Lapas attēli


To the ocean now I fly,

And those happy climes that lie
Where day never shuts his eye,
Up in the broad fields of the sky.
There I suck the liquid air,

All amid the gardens fair

Of Hesperus, and his daughters three
That sing about the golden tree.
Along the crisped shades and bowers
Revels the spruce and jocund Spring;
The Graces and the rosy-bosomed Hours
Thither all their bounties bring.

There eternal Summer dwells,

And west winds with musky wing

About the cedarn alleys fling

Nard and cassia's balmy smells.

Iris there with humid bow

Waters the odorous banks, that blow

Flowers of more mingled hue
Than her purpled scarf can show,
And drenches with Elysian dew
(List, mortals, if your ears be true)
Beds of hyacinth and roses,
Where young Adonis oft reposes,
Waxing well of his deep wound
In slumber soft, and on the ground
Sadly sits the Assyrian queen.

But far above, in spangled sheen,

Celestial Cupid, her famed son, advanced, Holds his dear Psyche, sweet entranced,

James Graham, Marquis of Montrose

After her wandering labours long,
Till free consent the gods among
Make her his eternal bride,

And from her fair unspotted side
Two blissful twins are to be born,
Youth and Joy; so Jove hath sworn.

But now my task is smoothly done:
I can fly or I can run

Quickly to the green earth's end,

Where the bowed welkin slow doth bend,
And from thence can soar as soon
To the corners of the moon.
Mortals that would follow me,
Love Virtue; she alone is free,
She can teach ye how to climb
Higher than the sphery chime;
Or if feeble Virtue were,

Heaven itself would stoop to her.




LET them bestow on every airth a limb,
Then open all my veins, that I may swim
To thee, my Maker! in that crimson lake.

Then place my parboiled head upon a stake

Scatter my ashes--strew them in the air:

Lord! since thou know'st where all these atoms are,

I'm hopeful thou 'lt recover once my dust,

And confident thou 'lt raise me with the just.




Lo, here a little volume, but great book!

A nest of new-born sweets,

Whose native pages, 'sdaining

To be thus folded, and complaining

Of these ignoble sheets,

Affect more comely bands,

Fair one, from thy kind hands,

And confidently look

To find the rest

Of a rich binding in your breast!

It is in one choice handful, heaven; and all
Heaven's royal hosts encamped, thus small
To prove that true schools use to tell,

A thousand angels in one point can dwell.

It is love's great artillery,

Which here contracts itself, and comes to lie

Close couched in your white bosom; and from thence,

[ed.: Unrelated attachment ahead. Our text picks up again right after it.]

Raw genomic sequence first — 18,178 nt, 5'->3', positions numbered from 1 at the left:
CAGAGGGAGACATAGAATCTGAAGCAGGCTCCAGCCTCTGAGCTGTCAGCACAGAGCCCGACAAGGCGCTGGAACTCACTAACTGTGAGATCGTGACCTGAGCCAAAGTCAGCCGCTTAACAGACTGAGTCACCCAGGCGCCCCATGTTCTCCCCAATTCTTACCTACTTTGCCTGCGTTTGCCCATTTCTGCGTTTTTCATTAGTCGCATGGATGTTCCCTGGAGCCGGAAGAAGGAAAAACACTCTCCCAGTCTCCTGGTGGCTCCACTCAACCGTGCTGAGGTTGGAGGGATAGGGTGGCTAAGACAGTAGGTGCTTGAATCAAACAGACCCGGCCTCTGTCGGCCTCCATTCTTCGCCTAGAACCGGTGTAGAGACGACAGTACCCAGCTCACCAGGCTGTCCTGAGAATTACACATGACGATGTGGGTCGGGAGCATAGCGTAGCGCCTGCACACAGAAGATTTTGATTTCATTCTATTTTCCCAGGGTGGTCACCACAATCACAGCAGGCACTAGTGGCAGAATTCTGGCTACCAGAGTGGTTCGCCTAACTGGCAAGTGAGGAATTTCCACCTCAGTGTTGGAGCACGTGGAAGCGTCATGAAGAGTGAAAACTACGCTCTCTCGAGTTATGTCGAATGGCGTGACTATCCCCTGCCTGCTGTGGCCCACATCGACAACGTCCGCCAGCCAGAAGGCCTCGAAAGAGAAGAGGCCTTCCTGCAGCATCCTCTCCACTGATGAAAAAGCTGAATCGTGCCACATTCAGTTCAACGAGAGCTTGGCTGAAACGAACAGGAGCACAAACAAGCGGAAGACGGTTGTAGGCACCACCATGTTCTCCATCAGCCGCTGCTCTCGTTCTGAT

As from a snowy fortress of defence,

Against your ghostly foe to take your part,

And fortify the hold of your chaste heart.

It is an armoury of light;

Let constant use but keep it bright,

You'll find it yields

To holy hands and humble hearts

More swords and shields

Than sin hath snares, or hell hath darts.

Only be sure

The hands be pure

That hold these weapons, and the eyes

Those of turtles, chaste, and true,

Wakeful, and wise.

Here's a friend shall fight for you;
Hold but this book before your heart,
Let prayer alone to play his part.

But, O! the heart

That studies this high art

Must be a sure housekeeper,

And yet no sleeper.

Dear soul, be strong;

Mercy will come ere long,

And bring her bosom full of blessings,
Flowers of never-fading graces,

To make immortal dressings

For worthy souls, whose wise embraces Store up themselves for Him who is alone The Spouse of virgins, and the Virgin's Son.

But if the noble Bridegroom when He comes Shall find the wandering heart from home, Leaving her chaste abode

To gad abroad,

Amongst the gay mates of the god of flies

To take her pleasure, and to play

And keep the Devil's holy day;

To dance in the sunshine of some smiling,

But beguiling

Spheres of sweet and sugared lies,
Some slippery pair

Of false, perhaps, as fair,

Flattering, but forswearing, eyes;

Doubtless some other heart

Will get the start

Meanwhile, and, stepping in before,
Will take possession of that sacred store
Of hidden sweets, and holy joys,
Words which are not heard with ears-
These tumultuous shops of noise-
Effectual whispers, whose still voice
The soul itself more feels than hears;

Amorous languishments, luminous trances,
Sights which are not seen with eyes,
Spiritual and soul-piercing glances

Whose pure and subtle lightning flies

Home to the heart, and sets the house on fire
And melts it down in sweet desire,

Yet does not stay

To ask the window's leave to pass that way;

Delicious deaths, soft exhalations

Of soul; dear and divine annihilations;

A thousand unknown rites

Of joys, and rarefied delights;

A hundred thousand goods, glories, and graces,

And many a mystic thing,

Which the divine embraces

Of the dear Spouse of spirits with them will bring

For which it is no shame

That dull mortality must not know a name.

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